A quarter of California’s public school students are English learners who are entitled by state and federal law to receive instructional support to become English proficient. This educational opportunity, however, has been denied to more than 20,000 of the English learner students who attend our state’s schools.
When English learner students receive no language services, they are forced to sit in classrooms where they comprehend less of the instruction. Denied access to the core curriculum that is afforded to their English proficient classmates, English leaner students have to repeat grade levels and a disproportionate number of them eventually drop out.
Based upon a proposal by Michael Kirst, Alan Bersin and Goodwin Liu, the Local Control Funding Formula (LCFF) provides local school officials with increased funding generally, and additional grants for students with greater needs, such as English Learners.
Kirst argued that:
[B]ecause not all students come to school with the same individual, family or neighborhood advantages, some need more resources than others to meet a given achievement standard. In allocating education dollars, the finance system should systematically account for differing student needs.Governor Jerry Brown’s recent signing of the LCFF takes an important step towards providing local school districts with additional funding to meet the needs of English learners. But it falls short of ensuring that districts will provide required instructional services.
In a state ranked 49th in education spending, we still have a long climb ahead of us to reach a point where we appropriately support our public school children, but the LCFF takes a step in the right direction by recognizing the fundamental truth in State Board President Kirst’s argument and restructuring our state’s education finance system around that principle. The promise of LCFF will be hollow, however, if we can’t ensure that English learners receive even the most basic required instructional services.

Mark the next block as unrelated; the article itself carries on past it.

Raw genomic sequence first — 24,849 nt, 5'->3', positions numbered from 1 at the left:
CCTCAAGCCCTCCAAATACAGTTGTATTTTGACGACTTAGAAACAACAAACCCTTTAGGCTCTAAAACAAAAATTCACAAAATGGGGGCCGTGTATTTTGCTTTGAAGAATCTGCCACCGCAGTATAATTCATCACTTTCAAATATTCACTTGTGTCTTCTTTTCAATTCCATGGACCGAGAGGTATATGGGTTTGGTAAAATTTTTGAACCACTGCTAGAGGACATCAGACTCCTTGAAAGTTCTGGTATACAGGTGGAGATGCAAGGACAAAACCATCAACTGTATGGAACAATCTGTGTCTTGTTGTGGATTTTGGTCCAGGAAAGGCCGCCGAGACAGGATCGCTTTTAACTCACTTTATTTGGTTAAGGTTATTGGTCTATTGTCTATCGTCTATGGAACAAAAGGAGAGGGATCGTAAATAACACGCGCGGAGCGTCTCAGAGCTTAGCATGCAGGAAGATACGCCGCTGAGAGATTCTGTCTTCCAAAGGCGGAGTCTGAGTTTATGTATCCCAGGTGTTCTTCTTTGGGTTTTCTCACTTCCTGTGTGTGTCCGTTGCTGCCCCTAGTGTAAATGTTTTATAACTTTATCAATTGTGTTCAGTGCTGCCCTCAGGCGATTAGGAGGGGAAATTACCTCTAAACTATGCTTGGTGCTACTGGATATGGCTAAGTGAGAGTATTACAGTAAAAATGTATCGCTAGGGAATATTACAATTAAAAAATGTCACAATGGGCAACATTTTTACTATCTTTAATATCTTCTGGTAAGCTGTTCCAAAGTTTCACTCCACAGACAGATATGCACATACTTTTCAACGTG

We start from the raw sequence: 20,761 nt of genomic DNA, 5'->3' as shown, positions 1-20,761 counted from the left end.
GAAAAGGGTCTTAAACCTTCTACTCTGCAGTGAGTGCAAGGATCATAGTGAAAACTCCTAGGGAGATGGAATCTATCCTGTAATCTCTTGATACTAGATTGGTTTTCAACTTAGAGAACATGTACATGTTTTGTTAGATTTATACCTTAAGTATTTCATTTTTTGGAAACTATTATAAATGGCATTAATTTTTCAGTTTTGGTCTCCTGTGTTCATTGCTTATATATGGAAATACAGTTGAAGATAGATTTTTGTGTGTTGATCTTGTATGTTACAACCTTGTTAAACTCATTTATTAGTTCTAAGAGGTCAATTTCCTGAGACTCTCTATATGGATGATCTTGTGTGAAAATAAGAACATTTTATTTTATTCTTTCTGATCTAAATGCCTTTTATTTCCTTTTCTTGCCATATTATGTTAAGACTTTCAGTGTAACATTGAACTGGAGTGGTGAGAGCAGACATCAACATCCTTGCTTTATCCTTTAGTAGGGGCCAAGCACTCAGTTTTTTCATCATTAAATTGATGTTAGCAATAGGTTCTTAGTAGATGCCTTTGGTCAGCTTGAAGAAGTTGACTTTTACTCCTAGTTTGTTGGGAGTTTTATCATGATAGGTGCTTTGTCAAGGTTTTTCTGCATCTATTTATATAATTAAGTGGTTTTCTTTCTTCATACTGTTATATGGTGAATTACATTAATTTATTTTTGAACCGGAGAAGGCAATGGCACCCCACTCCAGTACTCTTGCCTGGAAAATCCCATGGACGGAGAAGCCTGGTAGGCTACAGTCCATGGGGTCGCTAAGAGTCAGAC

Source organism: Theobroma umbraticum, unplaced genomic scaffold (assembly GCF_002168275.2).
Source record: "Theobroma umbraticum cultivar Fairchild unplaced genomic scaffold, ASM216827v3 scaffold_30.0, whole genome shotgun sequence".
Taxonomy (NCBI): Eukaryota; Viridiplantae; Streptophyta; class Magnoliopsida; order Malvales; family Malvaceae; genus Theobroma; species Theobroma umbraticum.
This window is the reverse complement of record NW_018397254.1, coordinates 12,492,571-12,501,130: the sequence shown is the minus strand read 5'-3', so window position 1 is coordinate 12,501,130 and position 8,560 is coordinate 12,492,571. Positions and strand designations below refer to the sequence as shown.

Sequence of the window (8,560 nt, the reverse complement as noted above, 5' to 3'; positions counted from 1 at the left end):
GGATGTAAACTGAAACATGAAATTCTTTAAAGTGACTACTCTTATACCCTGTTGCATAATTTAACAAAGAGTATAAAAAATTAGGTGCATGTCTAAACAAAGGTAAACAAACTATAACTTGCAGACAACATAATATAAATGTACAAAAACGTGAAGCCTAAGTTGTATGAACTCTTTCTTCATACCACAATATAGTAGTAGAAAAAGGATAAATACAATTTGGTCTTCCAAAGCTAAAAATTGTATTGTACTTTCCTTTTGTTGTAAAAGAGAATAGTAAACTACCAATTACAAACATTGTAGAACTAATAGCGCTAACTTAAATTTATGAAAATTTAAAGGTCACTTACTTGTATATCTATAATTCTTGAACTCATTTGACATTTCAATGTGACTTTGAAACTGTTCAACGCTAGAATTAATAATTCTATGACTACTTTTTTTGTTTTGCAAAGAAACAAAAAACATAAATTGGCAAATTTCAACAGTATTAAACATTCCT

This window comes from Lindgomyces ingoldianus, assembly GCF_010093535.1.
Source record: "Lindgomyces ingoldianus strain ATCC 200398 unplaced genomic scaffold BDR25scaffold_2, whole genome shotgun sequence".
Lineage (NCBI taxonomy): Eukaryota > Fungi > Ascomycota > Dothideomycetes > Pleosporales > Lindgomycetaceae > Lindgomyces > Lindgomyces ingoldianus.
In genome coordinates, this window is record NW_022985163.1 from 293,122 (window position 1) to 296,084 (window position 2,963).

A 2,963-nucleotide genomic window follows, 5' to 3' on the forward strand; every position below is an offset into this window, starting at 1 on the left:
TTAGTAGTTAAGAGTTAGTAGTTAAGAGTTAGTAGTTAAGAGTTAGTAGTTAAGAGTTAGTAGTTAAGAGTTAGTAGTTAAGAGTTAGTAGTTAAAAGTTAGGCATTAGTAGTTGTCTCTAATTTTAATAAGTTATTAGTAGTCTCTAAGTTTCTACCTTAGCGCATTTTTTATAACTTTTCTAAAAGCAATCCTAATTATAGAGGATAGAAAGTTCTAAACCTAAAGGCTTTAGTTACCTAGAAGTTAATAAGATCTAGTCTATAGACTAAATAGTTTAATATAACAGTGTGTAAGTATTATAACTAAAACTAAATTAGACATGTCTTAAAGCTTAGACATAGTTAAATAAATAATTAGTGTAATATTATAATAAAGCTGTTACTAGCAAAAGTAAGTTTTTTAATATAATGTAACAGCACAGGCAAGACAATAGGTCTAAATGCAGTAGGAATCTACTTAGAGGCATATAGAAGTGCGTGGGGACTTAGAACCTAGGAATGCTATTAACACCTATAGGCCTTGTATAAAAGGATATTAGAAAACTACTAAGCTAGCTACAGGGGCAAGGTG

If California is serious about ensuring that the new supplemental and concentration funds actually benefit English learners, the logical first step would be to commit to addressing the reports it has received from hundreds of districts regarding English learners being denied required English language instructional services. Districts receive state and federal funding to serve these children, yet year after year districts report denying tens of thousands of English learners required services. The state is responsible under our State Constitution for ensuring equal educational opportunity, yet it provides no consequence for or response to these reports, other than making the information available on the Internet.
Until California adopts accountability measures that ensure the delivery of services, and acknowledges that it must act when local districts report that students received “no services,” we risk allowing the state to continue to deny thousands of English learners access to basic educational opportunity.
Jessica Price is Staff Attorney at the ACLU of Southern California